"Former HHS Secretary Tommy Thompson: GOP Shouldn’t Try To Repeal Entire Health Law"
Former Wisconsin Governor Tommy Thompson (R) joined outgoing Sen. Judd Gregg (R-NH) today in calling on Republicans not to repeal the entirety of the Affordable Care Act. During an appearance on CNBC this morning, Thompson — who also served as President Bush’s Health and Human Services Secretary — insisted that Republicans wouldn’t have enough votes on to override a veto of a repeal bill and suggested that the party should give the law a chance to be implemented:
THOMPSON: When it’s all said and done, you’re not going to be able to repeal health care because President Obama is not going to sign it. And they don’t have enough votes to override a veto, so why push a cart uphill when you know it’s not going to be able to get to the top? [...]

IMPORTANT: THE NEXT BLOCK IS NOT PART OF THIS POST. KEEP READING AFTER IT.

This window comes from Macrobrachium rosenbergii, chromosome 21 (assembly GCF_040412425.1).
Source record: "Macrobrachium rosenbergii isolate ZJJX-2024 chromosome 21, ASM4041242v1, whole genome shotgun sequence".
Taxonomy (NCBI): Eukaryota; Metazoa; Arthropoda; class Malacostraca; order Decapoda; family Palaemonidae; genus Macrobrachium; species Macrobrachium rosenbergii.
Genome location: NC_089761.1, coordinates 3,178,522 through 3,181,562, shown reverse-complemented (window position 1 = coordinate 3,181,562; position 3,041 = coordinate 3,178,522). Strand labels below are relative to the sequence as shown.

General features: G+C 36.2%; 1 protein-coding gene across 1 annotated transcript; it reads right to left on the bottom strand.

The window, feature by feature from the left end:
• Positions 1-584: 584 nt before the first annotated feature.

There is no question that people are very frustrated with health care, but I think the problem is, health care is still being written. There is so much that the Secretary of Health and Human Services, Kathleen Sebelius, has got to put together in the rules that most people are just bewildered by the magnitude of health care and how it’s going to play out. And so I think it’s going to be difficult, really to point at any particular thing except the $600, some of the questionable things, cut backs in Medicare Advantage that people are going to be addressing. But the overall health care is going to have take a wait-and-see attitude before all the rules are done and drafted and that’s going to take a lot of months of drafting and hearings and so on, so more of the health care care process is going to be taking place in the administrative side of government rather than in the legislative way.
Thompson also said he believed the economy, not health care reform, was on top of voters’ minds. This sentiment strongly echoes the comments of Gregg and other party elders, like former RNC Chairman Ed Gillespie, who have cautioned the GOP against over-reaching to appease its Tea Party base if it regains power. (H/T: The Hill’s Mike Lillis)